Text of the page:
The price of prescription drugs has become something of a flashpoint in recent weeks, due in no small part to something that the company Turing Pharmaceuticals did, when it hiked the price of Daraprim, a pill often used by HIV patients and pregnant women, from $13.50 to $750 a dose.
But now Express Scripts, which purchases drugs for insurers and large employers, will work with a different pharmaceutical firm, Imprimis, to make a generic version of that drug for a dollar a pill.
Not many Americans take the 50-year old drug Daraprim — maybe 2,000 people a year. But for those who need it, the price hike was a sock to the jaw, said Dr. Steve Miller, chief medical officer of Express Scripts.
“That’s an enormous challenge to cover the medicine,” he said.
Turing’s move made national headlines and immediately shoved the entire pharmaceutical industry under the microscope. Miller says for decades, insurers and employers have basically had to swallow whatever prices the Pharmaceutical Research and Manufacturers of America (PhRMA) spooned out. What’s important about what happened Tuesday is that rather than pay the price, Express Scripts sought out a partner to make an alternative drug cheaper.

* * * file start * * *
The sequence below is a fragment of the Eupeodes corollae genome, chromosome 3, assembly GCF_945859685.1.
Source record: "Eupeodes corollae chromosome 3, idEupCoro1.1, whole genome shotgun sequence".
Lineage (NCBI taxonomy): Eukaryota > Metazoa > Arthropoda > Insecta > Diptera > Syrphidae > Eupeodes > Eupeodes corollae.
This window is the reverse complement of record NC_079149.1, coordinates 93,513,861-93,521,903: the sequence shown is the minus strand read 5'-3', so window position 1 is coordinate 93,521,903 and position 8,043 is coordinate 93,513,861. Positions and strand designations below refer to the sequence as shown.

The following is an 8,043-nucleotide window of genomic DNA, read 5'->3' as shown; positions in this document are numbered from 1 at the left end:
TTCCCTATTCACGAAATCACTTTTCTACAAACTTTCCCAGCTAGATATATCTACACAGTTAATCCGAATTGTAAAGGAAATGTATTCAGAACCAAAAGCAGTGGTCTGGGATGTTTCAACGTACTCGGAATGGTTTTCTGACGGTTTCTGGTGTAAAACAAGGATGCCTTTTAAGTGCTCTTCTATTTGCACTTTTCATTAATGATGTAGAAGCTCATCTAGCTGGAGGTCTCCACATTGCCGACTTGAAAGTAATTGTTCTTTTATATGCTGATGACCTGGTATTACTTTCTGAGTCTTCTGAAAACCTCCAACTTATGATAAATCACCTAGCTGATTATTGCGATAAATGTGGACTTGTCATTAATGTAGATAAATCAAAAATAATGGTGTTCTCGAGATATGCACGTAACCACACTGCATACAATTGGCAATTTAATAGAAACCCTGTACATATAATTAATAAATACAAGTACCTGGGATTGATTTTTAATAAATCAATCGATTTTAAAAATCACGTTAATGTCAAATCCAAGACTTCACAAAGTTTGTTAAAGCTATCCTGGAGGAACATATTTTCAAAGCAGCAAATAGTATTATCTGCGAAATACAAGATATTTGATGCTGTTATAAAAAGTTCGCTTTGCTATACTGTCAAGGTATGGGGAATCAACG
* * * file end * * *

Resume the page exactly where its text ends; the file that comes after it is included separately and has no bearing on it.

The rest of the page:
“This is a message to them that the marketplace will respond and be creative in finding solutions,” he said.
In a statement, Turing's chief commercial officer, Nancy Retzlaff, said the company is “committed to ensuring access to patients who need Daraprim.” She said the company has recently “announced significant price reductions for hospitals.”
University of Chicago economist Rena Conti said prices may keep dropping in the wake of Express Scripts' move. That’s because Turing no longer has a stranglehold on the market.
“For generic drugs that have experienced price spikes, one easy way to get prices to come down is to simply allow more suppliers into the market,” she said.
Adam Fein with Pembroke Consulting said this is a “short-term solution” that won’t necessarily work for other generic drugs experiencing price spikes.
A longer-term solution, he says, is “if the Food and Drug Administration clears the 4,000 generic drug applications it has backlogged,” he said. “Then you will see the price of generic drugs drop.”